References to Botticelli’s Primavera and Poussin by Tiepolo, and in the late 19th century: Flora and the Spring.
From Jan van Eyck’s trompe l’oeil, through Tanner’s fiery cross, to the modern young Polish woman of Jacek Malczewski.
One rich gent falls in love with another rich gent’s wife, but she isn’t interested in him. She comes up with a ploy to be rid of his attentions, which backfires, but ends up in two glorious paintings.
Invented by the alchemist Paracelsus, these water nymphs became popular in the 19th century with prose poems and a novella. Here they are in paint, by Turner, Waterhouse, Gauguin, Schiele, and others.
A common convention in paintings of classical myth, the river god was a bearded old man with a put pouring forth water, often seen with a Naiad, his daughter.
The depiction of Pandora opening her box and unleashing all its ills on the world remained popular, with paintings by Alma-Tadema, Bouguereau, Waterhouse, Rackham, Redon, and others.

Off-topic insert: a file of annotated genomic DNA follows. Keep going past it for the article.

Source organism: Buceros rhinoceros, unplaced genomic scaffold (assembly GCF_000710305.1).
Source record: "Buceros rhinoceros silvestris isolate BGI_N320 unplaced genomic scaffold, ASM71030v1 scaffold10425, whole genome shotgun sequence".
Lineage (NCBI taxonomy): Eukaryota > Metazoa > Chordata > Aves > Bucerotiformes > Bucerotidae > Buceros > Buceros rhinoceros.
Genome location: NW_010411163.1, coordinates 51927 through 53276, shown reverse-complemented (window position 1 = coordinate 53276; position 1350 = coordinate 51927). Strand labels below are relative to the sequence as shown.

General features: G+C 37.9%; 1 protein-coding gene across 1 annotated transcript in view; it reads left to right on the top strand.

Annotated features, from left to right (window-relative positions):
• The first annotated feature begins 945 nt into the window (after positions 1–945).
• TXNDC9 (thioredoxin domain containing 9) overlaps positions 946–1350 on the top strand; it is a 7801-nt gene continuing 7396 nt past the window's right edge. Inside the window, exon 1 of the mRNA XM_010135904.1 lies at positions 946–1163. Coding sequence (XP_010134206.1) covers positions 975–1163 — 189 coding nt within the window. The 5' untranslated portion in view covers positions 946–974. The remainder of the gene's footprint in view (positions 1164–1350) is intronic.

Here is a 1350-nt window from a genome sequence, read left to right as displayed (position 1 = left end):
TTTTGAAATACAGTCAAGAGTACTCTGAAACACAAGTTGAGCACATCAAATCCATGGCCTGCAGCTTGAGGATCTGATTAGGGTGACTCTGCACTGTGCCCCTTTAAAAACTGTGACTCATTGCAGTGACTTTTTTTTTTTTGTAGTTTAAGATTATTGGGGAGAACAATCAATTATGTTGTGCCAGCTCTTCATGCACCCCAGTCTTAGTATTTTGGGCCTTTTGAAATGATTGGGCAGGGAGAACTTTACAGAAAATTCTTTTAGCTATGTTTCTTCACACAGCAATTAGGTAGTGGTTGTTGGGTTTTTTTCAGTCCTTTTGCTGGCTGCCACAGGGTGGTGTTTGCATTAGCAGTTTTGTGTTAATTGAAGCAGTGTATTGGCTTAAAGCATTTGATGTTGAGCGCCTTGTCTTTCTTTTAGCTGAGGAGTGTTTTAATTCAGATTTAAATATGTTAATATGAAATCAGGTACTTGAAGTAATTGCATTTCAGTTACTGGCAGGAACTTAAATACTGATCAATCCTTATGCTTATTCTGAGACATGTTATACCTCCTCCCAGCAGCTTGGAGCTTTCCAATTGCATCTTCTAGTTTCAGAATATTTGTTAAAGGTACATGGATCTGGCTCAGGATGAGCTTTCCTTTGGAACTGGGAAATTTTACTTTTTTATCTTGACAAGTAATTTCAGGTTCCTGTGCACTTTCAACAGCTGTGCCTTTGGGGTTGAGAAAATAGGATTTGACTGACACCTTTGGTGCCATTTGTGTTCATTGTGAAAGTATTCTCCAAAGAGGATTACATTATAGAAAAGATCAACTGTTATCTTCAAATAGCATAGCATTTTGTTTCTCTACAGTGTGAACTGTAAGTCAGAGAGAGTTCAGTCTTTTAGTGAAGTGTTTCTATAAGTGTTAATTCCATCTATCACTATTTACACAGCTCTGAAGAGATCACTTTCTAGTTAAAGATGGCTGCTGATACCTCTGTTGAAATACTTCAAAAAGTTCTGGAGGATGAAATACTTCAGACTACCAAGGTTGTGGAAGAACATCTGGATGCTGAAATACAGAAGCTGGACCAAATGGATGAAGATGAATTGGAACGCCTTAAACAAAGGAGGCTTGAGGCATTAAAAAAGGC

After abandoning Ariadne on Naxos, he takes a succession of brides, battles with the Amazons, and fights for the Lapiths against the centaurs. But did he rape Helen? Paintings by Corinth, Waterhouse, Rubens, and more.
Ulysses sojourn with Circe, from the Odyssey, as an inset to Virgil’s Aeneid, as retold by Ovid in his Metamorphoses. A first-hand account of transformation.
She saves Theseus’ life by her ingenuity, which wins her marriage to him. But at the first opportunity he abandons her and sails away.
Glaucus’ attempt to get Circe to put a spell on Scylla, to make her love him, backfires. Wonderful paintings by Waterhouse, van der Neer, Henry Fuseli, and others.